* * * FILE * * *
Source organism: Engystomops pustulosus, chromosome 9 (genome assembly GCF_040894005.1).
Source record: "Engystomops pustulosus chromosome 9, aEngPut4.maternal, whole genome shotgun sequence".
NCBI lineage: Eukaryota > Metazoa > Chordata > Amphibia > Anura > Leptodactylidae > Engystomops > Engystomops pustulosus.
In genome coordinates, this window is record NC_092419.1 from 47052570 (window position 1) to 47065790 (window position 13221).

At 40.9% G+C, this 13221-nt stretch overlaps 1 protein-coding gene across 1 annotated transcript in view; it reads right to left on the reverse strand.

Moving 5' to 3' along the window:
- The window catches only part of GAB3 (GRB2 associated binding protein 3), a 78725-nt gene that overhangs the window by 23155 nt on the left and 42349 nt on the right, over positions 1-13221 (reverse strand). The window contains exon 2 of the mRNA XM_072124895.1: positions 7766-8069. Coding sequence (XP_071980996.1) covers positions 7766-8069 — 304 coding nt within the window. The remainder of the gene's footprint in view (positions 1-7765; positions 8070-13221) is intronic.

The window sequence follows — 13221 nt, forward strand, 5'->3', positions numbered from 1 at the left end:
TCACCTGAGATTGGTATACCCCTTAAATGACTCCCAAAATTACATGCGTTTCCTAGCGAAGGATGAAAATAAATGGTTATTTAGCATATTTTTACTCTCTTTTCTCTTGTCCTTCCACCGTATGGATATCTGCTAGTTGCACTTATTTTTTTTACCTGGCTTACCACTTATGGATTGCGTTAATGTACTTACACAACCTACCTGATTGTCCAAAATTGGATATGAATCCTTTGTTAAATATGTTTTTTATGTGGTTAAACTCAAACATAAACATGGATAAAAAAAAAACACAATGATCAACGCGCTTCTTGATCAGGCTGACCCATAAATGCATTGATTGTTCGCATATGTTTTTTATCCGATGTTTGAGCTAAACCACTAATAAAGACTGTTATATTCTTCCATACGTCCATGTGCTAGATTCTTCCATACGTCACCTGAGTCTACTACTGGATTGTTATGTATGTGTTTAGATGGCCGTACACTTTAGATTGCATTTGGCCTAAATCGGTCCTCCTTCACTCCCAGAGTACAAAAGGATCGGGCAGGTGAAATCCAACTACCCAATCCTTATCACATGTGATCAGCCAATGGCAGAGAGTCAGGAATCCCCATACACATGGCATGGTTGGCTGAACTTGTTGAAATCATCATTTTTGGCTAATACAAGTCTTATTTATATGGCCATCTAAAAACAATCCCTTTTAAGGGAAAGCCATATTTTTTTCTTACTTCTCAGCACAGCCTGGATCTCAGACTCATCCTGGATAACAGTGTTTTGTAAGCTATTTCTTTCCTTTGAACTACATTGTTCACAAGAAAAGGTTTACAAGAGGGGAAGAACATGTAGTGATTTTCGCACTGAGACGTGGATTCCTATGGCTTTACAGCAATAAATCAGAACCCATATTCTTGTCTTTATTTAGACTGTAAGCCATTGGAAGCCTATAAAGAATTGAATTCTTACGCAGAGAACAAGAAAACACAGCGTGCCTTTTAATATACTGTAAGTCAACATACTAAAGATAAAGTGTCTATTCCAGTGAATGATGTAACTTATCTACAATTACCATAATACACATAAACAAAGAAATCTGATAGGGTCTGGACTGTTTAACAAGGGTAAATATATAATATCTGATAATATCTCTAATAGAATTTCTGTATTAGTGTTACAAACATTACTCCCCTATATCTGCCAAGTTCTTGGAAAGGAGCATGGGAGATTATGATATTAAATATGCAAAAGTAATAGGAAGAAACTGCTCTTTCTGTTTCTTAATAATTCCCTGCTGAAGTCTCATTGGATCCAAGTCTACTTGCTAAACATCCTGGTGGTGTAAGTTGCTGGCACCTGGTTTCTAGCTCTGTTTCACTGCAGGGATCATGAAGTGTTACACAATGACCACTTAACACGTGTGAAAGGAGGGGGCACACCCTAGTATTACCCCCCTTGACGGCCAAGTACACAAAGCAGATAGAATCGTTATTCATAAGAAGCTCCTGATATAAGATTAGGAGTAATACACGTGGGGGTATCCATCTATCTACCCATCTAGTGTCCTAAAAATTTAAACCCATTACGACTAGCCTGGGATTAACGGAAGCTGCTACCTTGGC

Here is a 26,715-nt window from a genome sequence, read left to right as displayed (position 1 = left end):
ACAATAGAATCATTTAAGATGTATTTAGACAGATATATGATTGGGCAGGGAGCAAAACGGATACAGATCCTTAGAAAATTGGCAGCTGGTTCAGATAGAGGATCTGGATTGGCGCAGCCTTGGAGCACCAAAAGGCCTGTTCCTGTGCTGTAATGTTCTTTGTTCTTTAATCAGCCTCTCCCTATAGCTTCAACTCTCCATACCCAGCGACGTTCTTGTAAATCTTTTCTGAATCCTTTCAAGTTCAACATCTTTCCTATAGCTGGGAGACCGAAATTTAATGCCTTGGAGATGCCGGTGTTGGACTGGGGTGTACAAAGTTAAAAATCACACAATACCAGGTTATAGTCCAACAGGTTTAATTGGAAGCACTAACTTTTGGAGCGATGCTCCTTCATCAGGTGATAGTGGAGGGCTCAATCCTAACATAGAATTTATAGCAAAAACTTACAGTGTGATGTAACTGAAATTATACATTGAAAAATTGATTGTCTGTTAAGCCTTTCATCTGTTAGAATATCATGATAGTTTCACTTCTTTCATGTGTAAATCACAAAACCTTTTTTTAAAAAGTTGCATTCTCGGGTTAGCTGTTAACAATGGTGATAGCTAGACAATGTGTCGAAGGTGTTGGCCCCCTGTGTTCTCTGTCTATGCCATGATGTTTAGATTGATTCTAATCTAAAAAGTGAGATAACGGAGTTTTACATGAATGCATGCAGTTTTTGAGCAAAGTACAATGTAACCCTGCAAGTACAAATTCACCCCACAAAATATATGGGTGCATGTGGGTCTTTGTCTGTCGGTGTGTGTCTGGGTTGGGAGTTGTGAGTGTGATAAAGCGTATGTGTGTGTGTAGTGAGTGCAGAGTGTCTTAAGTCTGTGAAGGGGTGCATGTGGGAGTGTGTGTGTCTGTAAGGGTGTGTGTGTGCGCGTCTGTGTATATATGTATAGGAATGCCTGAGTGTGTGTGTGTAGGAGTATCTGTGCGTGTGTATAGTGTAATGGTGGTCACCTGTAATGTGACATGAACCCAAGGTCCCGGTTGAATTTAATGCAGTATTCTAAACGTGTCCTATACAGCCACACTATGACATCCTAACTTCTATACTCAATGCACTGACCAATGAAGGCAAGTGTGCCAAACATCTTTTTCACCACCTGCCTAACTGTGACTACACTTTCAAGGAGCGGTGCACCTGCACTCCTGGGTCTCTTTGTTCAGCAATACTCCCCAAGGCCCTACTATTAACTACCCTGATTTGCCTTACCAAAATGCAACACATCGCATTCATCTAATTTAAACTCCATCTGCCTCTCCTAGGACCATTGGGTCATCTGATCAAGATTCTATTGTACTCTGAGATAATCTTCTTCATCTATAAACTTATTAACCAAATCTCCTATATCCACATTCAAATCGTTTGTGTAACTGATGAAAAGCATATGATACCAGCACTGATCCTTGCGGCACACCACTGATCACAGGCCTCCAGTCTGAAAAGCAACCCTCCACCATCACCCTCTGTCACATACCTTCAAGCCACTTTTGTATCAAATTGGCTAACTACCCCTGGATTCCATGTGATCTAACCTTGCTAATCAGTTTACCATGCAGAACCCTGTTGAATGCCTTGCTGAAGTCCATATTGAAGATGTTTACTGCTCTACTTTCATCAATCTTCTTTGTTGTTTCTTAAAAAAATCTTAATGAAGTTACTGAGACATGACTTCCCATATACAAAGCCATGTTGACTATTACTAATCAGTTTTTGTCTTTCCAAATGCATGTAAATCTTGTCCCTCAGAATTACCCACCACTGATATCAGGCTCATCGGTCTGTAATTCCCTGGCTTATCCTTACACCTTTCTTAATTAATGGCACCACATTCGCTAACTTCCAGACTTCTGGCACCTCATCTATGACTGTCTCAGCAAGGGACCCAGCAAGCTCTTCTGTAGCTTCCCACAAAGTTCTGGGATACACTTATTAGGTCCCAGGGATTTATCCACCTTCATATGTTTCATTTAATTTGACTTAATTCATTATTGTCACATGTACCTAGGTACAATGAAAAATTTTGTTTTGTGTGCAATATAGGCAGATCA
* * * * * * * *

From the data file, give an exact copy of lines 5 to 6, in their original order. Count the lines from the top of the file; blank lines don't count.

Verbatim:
At 40.9% G+C, this 13221-nt stretch overlaps 1 protein-coding gene across 1 annotated transcript in view; it reads right to left on the reverse strand.

Moving 5' to 3' along the window: